If you've ever been to an amusement park then you know that queueing up is as much a part of the experience as buckling into the rides.
Figuring out which rides have the shortest queues is a game of sorts: of course, it's no fun because you're just standing around waiting. There is a slow build up of anticipation but you wait hours for a ride, only to queue up again for the next.
We Rule feels much the same, its slow-moving gameplay requiring an investment of time that's far more significant than the reward.
So while polished presentation and clever use of social features make it an interesting concept, as a game We Rule is about as exhilarating as queueing up for three hours to ride "it's a small world".Farm-opolis
Still, it's hard to think ill of the game when it looks as adorable as Disneyland's famous attraction.
As ruler of your own personal kingdom, you're charged with raising a strong society by planting crops, building structures such as houses and commercial stores, and forging friendly connections with neighbouring domains. Naturally, money is what makes your little world go round.
Generating income for new buildings and services requires harvesting crops. You begin by sowing corn: it's free to plant, but nets you only a small amount of money. Saving up gold allows you to purchase more lucrative agriculture or more farms to generate large yields.
Successful harvests earn you both cash and experience, of which the latter goes toward raising your kingdom's level. Each level acquired unlocks new crops, buildings, and other upgrades such as expansions for your castle or more land.What's this queue for?
It sounds good until you discover the game lacks a compelling incentive structure: in other words, the motivation for investing time into We Rule is slight.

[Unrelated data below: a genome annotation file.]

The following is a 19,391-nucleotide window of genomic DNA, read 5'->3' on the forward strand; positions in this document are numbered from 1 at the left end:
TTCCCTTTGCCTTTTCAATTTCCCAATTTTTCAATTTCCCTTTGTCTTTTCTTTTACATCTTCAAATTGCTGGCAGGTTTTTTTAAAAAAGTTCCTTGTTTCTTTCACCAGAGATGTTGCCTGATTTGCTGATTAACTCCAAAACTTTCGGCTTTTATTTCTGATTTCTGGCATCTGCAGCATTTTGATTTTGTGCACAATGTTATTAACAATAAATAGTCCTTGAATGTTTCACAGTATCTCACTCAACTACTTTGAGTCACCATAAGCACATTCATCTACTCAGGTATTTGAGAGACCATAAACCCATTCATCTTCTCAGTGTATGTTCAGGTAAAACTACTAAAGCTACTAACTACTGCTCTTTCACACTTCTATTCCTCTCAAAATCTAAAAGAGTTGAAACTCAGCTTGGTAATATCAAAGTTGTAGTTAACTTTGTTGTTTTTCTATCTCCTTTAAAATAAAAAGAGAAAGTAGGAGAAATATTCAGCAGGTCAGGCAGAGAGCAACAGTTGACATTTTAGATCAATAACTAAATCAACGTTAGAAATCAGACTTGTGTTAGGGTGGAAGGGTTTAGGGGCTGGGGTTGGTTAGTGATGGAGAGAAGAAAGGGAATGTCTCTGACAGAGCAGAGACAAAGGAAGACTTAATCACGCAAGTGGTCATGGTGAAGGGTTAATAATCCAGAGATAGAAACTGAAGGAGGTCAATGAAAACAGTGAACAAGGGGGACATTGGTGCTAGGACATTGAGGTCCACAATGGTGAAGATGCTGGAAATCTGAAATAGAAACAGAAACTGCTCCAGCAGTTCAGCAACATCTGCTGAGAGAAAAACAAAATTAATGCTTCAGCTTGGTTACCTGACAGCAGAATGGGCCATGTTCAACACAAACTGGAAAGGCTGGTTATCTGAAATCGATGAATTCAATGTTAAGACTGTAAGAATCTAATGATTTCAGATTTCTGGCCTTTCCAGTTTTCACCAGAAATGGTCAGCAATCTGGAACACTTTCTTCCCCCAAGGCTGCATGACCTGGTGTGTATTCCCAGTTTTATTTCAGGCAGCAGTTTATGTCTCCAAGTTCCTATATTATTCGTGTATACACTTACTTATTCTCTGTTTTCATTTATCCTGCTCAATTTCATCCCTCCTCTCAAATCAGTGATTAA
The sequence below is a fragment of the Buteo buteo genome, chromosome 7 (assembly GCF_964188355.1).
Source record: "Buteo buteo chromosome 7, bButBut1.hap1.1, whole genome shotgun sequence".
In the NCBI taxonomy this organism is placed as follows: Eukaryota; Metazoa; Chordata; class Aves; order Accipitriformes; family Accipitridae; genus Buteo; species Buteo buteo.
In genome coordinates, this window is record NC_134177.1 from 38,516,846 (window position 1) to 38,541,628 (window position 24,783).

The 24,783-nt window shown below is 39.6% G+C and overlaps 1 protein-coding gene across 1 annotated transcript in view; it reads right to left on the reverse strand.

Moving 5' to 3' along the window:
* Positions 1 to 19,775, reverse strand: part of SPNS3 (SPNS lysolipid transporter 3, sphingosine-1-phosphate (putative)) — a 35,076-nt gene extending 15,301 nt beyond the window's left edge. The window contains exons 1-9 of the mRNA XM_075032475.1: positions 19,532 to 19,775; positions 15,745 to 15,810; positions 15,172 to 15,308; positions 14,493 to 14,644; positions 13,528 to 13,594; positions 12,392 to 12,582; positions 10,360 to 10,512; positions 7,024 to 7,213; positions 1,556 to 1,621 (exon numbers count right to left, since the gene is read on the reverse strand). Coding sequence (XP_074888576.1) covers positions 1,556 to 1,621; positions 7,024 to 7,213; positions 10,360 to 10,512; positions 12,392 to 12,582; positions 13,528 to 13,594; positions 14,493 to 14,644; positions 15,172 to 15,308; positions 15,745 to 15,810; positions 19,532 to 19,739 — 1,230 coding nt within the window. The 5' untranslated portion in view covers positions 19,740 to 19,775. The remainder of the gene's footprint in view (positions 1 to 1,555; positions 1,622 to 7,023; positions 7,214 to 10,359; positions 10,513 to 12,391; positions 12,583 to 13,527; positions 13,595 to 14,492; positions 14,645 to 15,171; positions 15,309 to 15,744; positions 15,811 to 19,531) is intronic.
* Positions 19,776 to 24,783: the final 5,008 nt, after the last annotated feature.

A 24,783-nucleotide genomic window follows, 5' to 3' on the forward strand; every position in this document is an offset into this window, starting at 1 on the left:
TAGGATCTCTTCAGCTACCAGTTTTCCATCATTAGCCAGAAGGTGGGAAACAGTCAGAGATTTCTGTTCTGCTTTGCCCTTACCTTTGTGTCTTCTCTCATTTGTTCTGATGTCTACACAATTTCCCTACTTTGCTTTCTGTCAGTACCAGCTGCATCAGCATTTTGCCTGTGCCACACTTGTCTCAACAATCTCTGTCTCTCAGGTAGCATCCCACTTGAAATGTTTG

Following the brief tutorial, you're left to your own devices. Hand-holding isn't necessary here, but supplying objectives or missions would give the game some direction. We Rule assumes that you're content levelling up your kingdom and working toward the nebulous goal of having the biggest castle on the block.
Perhaps that would be enough motivation if the pace wasn't so slow. Crops grow in real time with the amount posted until harvest appearing with a tap. Corn takes a few short moments, but any of the worthwhile cash crops demand hours and even days. This results in an immense amount of time spent waiting, rather than actually playing.Cash crops
Lavishing a crop with mojo, a special currency that eliminates the wait, speeds things up. Unfortunately, you're granted only a limited supply and must pay to acquire more. It's optional, though, and doesn't exactly impinge on gameplay when you consider that not buying mojo won't prevent you from progressing - it will just take you longer.
Yet herein lies the problem: the long wait time for crops encourages the purchase of mojo, but there's no reason to rush because the incentives are not strong enough to feel rewarding.
The issue isn't about paying for mojo: it's about the game's hollow structure. It never feels like you're doing much, and so often doesn't feel like a full game.
Much like waiting hours for that amusement park ride, you're underwhelmed when it's over. Even when you pay to skip the line, you're left feeling like it wasn't worth it.Socialite
Better social networking could displace such triviality, yet We Rule doesn't meet baseline expectations.
Communication features are sorely lacking. The inability to send messages to other players is an oversight, not to mention the inability to trade crops and other goods.
You can use other players' facilities to produce items for your kingdom, but this doesn't result in any ties that bind you together. Allowing an advanced player to shadow a newcomer could really liven up the experience.
Worst still, the persistent nature of the game means that crops can spoil. Allowing friends to harvest crops for you (much like a pal can care for your puppy in Touch Pets: Dogs) could eliminate this frustration. Life happens and I can't always be obsessively checking my device, even with the neat addition of push notification alerts.
Finally, server issues have resulted in many of my actions going unsaved. While I expect this to be addressed as ngmoco and developer Newtoy continue to toil away at the issue, it's aggravating to return to your kingdom and discover the upgrades, crops, and buildings you just commissioned aren't there.
Server problems will be fixed and new features are sure to be introduced, but the question to be asked is whether We Rule can grow into a more compelling experience?
Certainly the potential is there, but at the moment, this is one ride lacking in excitement.
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